...Despite claims that workers are overwhelmingly against immigration, members of all three unions want to prioritise trade over controlling immigration

Like labour union members, the general public is changing its mind on Brexit as well.

More than 2.6 million voters have abandoned their previous support for Brexit and now support remaining in the EU, according to new polling.
When offset by the 970,000 people that have switched their support from Remain to Leave, that would mean a net total of 1.6 million more voters now support remaining in the EU compared to the 2016 vote.

Brexit won by 1.3 million votes, which means a new referendum would be too close to call.
Another survey said that Labour could pick up a million voters by backing another referendum. That may or may not be true. I'm skeptical.
What is more definitive is that the Labour base is becoming more anti-Brexit.
After the Tories finish their Brexit failure, and the May government completely implodes, the Corbyn government will then have a free hand to revisit Brexit in whatever way that the Labour base demands.

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Crash Out Brexit Virtually Guaranteed as EU Leaders Talk Tough to Theresa May, Reject Chequers Plan, and Give Her October Deadline

But May has no one to blame but herself. She’s refused to listen to clear and consistent messages from EU leaders, from Angela Merkel on down, from the very morning after the Brexit vote. The UK has faffed around, sent in at best napkin-doodle-level schemes and even then, extremely late in the game, and expected the EU to accept them. This have been extreme form Dunning Kruger syndrome,The EU has lost patience with the strategy of trying to avoid making May look bad to try to prevent Tory Ultras from taking over the Government. That has proved to be exceptionally hard given her incompetence. And as a Financial Times reader pointed out:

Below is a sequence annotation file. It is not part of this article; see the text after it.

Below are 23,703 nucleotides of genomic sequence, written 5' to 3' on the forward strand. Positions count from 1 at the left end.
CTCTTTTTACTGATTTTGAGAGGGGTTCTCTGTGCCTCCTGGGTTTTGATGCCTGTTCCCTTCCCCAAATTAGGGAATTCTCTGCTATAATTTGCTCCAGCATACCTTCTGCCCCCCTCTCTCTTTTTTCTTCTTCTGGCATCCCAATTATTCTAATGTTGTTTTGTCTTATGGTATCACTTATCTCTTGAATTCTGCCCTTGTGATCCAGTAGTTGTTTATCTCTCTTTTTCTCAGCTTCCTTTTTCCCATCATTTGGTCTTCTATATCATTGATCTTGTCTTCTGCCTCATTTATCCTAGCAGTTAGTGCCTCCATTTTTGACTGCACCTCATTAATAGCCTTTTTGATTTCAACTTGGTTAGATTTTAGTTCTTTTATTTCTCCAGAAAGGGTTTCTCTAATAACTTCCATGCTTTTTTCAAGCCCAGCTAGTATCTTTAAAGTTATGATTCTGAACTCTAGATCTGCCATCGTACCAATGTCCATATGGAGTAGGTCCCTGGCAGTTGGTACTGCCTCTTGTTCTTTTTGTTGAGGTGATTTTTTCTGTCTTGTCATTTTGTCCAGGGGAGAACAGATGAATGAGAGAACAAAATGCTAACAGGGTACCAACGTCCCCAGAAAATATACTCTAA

Stephen T
There is something seriously wrong when a British Prime Minister can go to an EU Council meeting and be surprised about anything. Either she has cloth ears and is not listening to the people around her or the people around her are doing a really bad job of intelligence gathering on the lay of the land. I suspect Mrs May is discovering very late in the day that negotiating a mult-lateral deal involves a bit more than painting herself-in with a lot of red lines and then just “being a difficult woman”. She now has 4 weeks in which to show remarkable agility or be crushed under the weight of a botched Brexit of her own making. And human decency dictates that she should allow the British people to decide if they want to be crushed with her.